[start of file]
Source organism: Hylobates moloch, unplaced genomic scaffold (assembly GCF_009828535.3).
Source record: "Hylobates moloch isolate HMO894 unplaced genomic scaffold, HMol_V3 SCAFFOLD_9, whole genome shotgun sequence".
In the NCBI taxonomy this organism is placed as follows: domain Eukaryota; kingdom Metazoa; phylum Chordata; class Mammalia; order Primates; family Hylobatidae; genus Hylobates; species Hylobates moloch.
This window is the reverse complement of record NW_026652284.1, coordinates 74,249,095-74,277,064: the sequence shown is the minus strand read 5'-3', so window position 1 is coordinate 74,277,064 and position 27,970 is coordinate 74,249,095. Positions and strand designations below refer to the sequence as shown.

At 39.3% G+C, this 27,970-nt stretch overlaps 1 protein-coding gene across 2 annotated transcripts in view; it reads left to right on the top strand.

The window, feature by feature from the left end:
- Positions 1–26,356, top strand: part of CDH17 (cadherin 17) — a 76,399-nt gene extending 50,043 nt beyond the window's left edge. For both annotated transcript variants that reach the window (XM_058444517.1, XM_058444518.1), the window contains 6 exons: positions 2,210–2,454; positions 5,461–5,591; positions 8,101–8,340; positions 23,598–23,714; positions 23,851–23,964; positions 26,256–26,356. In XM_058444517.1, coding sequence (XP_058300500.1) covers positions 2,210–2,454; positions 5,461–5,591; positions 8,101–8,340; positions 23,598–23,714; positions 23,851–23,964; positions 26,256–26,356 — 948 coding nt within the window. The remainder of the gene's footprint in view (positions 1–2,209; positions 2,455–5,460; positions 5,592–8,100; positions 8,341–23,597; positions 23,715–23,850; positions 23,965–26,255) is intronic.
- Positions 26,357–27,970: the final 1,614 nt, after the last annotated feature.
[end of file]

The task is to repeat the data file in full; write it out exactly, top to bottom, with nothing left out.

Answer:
Source organism: Hylobates moloch, unplaced genomic scaffold (assembly GCF_009828535.3).
Source record: "Hylobates moloch isolate HMO894 unplaced genomic scaffold, HMol_V3 SCAFFOLD_9, whole genome shotgun sequence".
In the NCBI taxonomy this organism is placed as follows: domain Eukaryota; kingdom Metazoa; phylum Chordata; class Mammalia; order Primates; family Hylobatidae; genus Hylobates; species Hylobates moloch.
This window is the reverse complement of record NW_026652284.1, coordinates 74,249,095-74,277,064: the sequence shown is the minus strand read 5'-3', so window position 1 is coordinate 74,277,064 and position 27,970 is coordinate 74,249,095. Positions and strand designations below refer to the sequence as shown.

At 39.3% G+C, this 27,970-nt stretch overlaps 1 protein-coding gene across 2 annotated transcripts in view; it reads left to right on the top strand.

The window, feature by feature from the left end:
- Positions 1–26,356, top strand: part of CDH17 (cadherin 17) — a 76,399-nt gene extending 50,043 nt beyond the window's left edge. For both annotated transcript variants that reach the window (XM_058444517.1, XM_058444518.1), the window contains 6 exons: positions 2,210–2,454; positions 5,461–5,591; positions 8,101–8,340; positions 23,598–23,714; positions 23,851–23,964; positions 26,256–26,356. In XM_058444517.1, coding sequence (XP_058300500.1) covers positions 2,210–2,454; positions 5,461–5,591; positions 8,101–8,340; positions 23,598–23,714; positions 23,851–23,964; positions 26,256–26,356 — 948 coding nt within the window. The remainder of the gene's footprint in view (positions 1–2,209; positions 2,455–5,460; positions 5,592–8,100; positions 8,341–23,597; positions 23,715–23,850; positions 23,965–26,255) is intronic.
- Positions 26,357–27,970: the final 1,614 nt, after the last annotated feature.